This particular black hole would be on the range of 100,000 solar masses.
Because nothing - not even light - can escape black holes, scientists must infer their existence indirectly, via surrounding visible light, x-rays, or radio waves.
Yet, the Intermediate Mass Black Holes (IMBHs) have been considered as a missing link in the cosmic objects' evolution and science behind the formation of the supermassive black holes. IMHBs have never been officially identified, though. The research was led by Tomoharu Oka from Keio University in Yokohama, Japan, and colleagues. It is also the second IMBH candidate within the Milky Way. Not at all like those that make up other interstellar mists, have the gasses in this cloud - including hydrogen cyanide and carbon monoxide - moved at fiercely different speeds. "Based on the careful analysis of gas kinematics, we concluded that a compact object with a mass of about 10 [Solar Masses] is lurking in this cloud".
CO-0.40-0.22 had a very large broadening, indicating its contents were moving rapidly. However, no direct evidence of an IMBH has ever been found.
Scientists have successfully detected its presence by studying their influence on neighboring objects.
Scientists have discovered a unusual and huge Black Hole at the heart of the Milky way hiding within a cloud filled in with molecular gas. The speculated black hole is unique regarding size. However, scientists are still debating if such bodies are indeed IMBHs or simply small black holes that ingest gas at a faster rate.
Individual molecules within the cloud have specific signatures, places on the electromagnetic spectrum where they absorb or emit photons. Here we report the detection of a point-like continuum source as well as a compact gas clump near the centre of CO-0.40-0.22.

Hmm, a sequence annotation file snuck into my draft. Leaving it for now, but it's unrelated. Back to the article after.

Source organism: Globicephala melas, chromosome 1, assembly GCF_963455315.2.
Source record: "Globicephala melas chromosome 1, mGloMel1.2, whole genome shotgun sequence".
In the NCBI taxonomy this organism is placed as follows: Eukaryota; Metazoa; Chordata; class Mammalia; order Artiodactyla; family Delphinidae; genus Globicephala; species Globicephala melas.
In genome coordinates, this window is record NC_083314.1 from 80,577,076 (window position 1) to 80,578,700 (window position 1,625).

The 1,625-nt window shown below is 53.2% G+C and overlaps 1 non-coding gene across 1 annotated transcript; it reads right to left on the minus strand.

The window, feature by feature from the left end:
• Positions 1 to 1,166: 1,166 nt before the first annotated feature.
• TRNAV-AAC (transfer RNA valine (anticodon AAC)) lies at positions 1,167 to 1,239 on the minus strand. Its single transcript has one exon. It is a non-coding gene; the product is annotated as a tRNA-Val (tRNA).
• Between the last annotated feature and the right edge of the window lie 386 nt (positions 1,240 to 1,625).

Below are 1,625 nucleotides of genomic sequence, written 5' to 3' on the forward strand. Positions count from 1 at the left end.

Their eventual discovery will do more than just illuminate the process by which supermassive black holes form.
In an interview with The Guardian, Brooke Simmons of the University of California, San Diego Center for Astrophysics and Space Sciences said, "We know that smaller black holes form when some stars die, which makes them fairly common".
Astronomers in Japan found the possible black hole in our own Milky Way galaxy, a long-theorized object which is bigger than the small black holes formed from a single star, but still much smaller than giant black holes such as the one at the center of the Milky Way. Current theory suggests that a 100,000 solar-mass black hole is more likely to form in a nearby dwarf galaxy - rather than in a star cluster within the Milky Way.
It's hard to find black holes because they're completely Black.
The authors also noted confirming the existence of an IMBH could expand our understanding of the universe more generally.
According to theories, the Milky Way should be home to about 100 million smaller black holes, but only 60 have been found.
Oka says his team will continue to observe CO-0.40-0.22* at other wavelengths and keep an eye on it long-term to see whether it shows variations in brightness known as quasi-periodic oscillations, which are highly characteristic of accretion disks around black holes; that would give the scientists a better handle on the black hole's mass.